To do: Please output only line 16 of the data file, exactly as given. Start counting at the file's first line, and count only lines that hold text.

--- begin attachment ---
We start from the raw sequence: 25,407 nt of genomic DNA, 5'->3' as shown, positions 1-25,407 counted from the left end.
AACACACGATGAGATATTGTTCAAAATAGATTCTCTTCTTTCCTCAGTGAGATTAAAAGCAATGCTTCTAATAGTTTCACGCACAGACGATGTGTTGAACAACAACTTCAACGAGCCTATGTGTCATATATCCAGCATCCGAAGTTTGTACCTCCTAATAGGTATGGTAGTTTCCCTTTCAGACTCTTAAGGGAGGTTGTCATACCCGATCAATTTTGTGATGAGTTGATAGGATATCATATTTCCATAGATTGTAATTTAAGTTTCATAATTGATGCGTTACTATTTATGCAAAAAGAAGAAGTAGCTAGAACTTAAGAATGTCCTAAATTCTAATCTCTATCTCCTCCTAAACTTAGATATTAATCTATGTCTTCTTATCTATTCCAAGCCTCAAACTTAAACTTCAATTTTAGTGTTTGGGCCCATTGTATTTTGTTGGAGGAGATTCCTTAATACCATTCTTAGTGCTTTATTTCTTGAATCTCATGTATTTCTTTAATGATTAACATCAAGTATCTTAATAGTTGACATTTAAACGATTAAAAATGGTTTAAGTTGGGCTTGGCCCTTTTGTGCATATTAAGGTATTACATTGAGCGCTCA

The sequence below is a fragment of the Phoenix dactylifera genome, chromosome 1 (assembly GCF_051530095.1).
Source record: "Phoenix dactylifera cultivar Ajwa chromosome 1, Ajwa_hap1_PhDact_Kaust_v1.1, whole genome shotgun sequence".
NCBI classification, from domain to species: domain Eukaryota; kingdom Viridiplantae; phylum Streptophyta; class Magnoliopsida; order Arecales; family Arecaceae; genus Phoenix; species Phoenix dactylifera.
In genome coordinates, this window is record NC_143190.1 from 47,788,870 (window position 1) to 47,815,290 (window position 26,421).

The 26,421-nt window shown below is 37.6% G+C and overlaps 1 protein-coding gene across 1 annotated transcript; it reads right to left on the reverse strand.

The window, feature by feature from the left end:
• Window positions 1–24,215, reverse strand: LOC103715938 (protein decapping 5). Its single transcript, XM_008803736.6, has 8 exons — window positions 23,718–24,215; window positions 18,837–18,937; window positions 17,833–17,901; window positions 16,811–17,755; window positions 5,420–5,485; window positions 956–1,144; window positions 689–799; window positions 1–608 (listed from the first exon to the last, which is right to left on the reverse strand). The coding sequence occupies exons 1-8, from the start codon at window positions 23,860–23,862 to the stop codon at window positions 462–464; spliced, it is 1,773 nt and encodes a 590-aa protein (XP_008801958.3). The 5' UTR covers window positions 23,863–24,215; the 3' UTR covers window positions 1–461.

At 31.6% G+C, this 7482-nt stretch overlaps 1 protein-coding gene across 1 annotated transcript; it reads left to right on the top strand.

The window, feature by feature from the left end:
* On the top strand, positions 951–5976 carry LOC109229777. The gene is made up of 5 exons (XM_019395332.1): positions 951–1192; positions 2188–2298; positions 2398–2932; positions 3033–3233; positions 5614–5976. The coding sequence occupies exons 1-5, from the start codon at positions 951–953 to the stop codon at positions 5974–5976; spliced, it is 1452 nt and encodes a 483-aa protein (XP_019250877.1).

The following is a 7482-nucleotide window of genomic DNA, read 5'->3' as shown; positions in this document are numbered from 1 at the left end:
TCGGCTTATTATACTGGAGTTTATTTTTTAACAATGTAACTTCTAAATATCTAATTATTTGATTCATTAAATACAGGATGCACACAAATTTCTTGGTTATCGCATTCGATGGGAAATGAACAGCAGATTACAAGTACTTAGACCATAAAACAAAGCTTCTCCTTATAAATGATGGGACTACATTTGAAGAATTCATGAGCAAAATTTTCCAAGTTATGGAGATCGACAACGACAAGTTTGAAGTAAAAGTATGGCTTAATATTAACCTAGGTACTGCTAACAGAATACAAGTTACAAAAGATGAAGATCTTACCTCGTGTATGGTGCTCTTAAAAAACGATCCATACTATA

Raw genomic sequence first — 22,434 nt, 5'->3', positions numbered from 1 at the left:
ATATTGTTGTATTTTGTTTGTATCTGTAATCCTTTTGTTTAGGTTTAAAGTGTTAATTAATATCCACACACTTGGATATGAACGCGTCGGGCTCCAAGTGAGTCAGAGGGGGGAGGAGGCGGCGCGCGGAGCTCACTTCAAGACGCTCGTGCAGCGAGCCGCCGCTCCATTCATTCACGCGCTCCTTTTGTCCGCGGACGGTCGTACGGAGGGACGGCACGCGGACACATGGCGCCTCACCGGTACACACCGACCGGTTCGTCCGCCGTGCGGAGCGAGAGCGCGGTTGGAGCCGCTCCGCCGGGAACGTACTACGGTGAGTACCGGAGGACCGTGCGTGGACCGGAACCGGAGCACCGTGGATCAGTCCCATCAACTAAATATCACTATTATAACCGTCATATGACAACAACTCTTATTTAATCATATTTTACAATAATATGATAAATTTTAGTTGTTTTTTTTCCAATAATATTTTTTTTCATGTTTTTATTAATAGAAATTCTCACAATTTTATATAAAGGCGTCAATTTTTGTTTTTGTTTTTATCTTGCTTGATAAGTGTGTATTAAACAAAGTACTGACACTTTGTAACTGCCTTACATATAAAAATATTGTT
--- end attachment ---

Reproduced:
ATATTGTTGTATTTTGTTTGTATCTGTAATCCTTTTGTTTAGGTTTAAAGTGTTAATTAATATCCACACACTTGGATATGAACGCGTCGGGCTCCAAGTGAGTCAGAGGGGGGAGGAGGCGGCGCGCGGAGCTCACTTCAAGACGCTCGTGCAGCGAGCCGCCGCTCCATTCATTCACGCGCTCCTTTTGTCCGCGGACGGTCGTACGGAGGGACGGCACGCGGACACATGGCGCCTCACCGGTACACACCGACCGGTTCGTCCGCCGTGCGGAGCGAGAGCGCGGTTGGAGCCGCTCCGCCGGGAACGTACTACGGTGAGTACCGGAGGACCGTGCGTGGACCGGAACCGGAGCACCGTGGATCAGTCCCATCAACTAAATATCACTATTATAACCGTCATATGACAACAACTCTTATTTAATCATATTTTACAATAATATGATAAATTTTAGTTGTTTTTTTTCCAATAATATTTTTTTTCATGTTTTTATTAATAGAAATTCTCACAATTTTATATAAAGGCGTCAATTTTTGTTTTTGTTTTTATCTTGCTTGATAAGTGTGTATTAAACAAAGTACTGACACTTTGTAACTGCCTTACATATAAAAATATTGTT